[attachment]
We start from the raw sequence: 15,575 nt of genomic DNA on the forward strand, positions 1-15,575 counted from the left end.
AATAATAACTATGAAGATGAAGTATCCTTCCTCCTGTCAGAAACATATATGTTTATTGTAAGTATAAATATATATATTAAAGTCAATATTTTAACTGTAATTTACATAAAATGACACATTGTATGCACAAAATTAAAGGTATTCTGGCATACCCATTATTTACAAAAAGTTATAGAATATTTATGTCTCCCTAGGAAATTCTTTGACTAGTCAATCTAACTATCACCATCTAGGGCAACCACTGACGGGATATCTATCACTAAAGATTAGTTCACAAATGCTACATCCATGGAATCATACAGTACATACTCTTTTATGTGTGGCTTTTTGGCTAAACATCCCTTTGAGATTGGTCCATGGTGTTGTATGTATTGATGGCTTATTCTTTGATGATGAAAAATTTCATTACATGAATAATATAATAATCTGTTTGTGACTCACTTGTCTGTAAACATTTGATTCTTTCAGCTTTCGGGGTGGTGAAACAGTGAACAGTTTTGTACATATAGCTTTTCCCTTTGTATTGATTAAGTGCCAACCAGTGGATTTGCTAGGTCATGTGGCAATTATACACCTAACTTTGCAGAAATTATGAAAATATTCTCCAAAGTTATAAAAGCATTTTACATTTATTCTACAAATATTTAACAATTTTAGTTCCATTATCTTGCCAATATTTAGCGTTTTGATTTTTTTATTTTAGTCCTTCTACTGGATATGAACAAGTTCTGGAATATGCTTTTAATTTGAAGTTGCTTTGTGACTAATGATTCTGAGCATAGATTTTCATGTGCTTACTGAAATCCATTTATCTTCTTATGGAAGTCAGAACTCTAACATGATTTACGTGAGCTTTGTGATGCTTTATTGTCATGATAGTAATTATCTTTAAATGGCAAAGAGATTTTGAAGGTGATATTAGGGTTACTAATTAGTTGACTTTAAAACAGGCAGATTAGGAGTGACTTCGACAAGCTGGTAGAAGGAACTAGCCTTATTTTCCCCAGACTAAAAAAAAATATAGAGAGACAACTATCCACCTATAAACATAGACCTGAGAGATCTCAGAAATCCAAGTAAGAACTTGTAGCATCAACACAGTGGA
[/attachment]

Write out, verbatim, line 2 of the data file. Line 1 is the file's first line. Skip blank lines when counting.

AATAATAACTATGAAGATGAAGTATCCTTCCTCCTGTCAGAAACATATATGTTTATTGTAAGTATAAATATATATATTAAAGTCAATATTTTAACTGTAATTTACATAAAATGACACATTGTATGCACAAAATTAAAGGTATTCTGGCATACCCATTATTTACAAAAAGTTATAGAATATTTATGTCTCCCTAGGAAATTCTTTGACTAGTCAATCTAACTATCACCATCTAGGGCAACCACTGACGGGATATCTATCACTAAAGATTAGTTCACAAATGCTACATCCATGGAATCATACAGTACATACTCTTTTATGTGTGGCTTTTTGGCTAAACATCCCTTTGAGATTGGTCCATGGTGTTGTATGTATTGATGGCTTATTCTTTGATGATGAAAAATTTCATTACATGAATAATATAATAATCTGTTTGTGACTCACTTGTCTGTAAACATTTGATTCTTTCAGCTTTCGGGGTGGTGAAACAGTGAACAGTTTTGTACATATAGCTTTTCCCTTTGTATTGATTAAGTGCCAACCAGTGGATTTGCTAGGTCATGTGGCAATTATACACCTAACTTTGCAGAAATTATGAAAATATTCTCCAAAGTTATAAAAGCATTTTACATTTATTCTACAAATATTTAACAATTTTAGTTCCATTATCTTGCCAATATTTAGCGTTTTGATTTTTTTATTTTAGTCCTTCTACTGGATATGAACAAGTTCTGGAATATGCTTTTAATTTGAAGTTGCTTTGTGACTAATGATTCTGAGCATAGATTTTCATGTGCTTACTGAAATCCATTTATCTTCTTATGGAAGTCAGAACTCTAACATGATTTACGTGAGCTTTGTGATGCTTTATTGTCATGATAGTAATTATCTTTAAATGGCAAAGAGATTTTGAAGGTGATATTAGGGTTACTAATTAGTTGACTTTAAAACAGGCAGATTAGGAGTGACTTCGACAAGCTGGTAGAAGGAACTAGCCTTATTTTCCCCAGACTAAAAAAAAATATAGAGAGACAACTATCCACCTATAAACATAGACCTGAGAGATCTCAGAAATCCAAGTAAGAACTTGTAGCATCAACACAGTGGA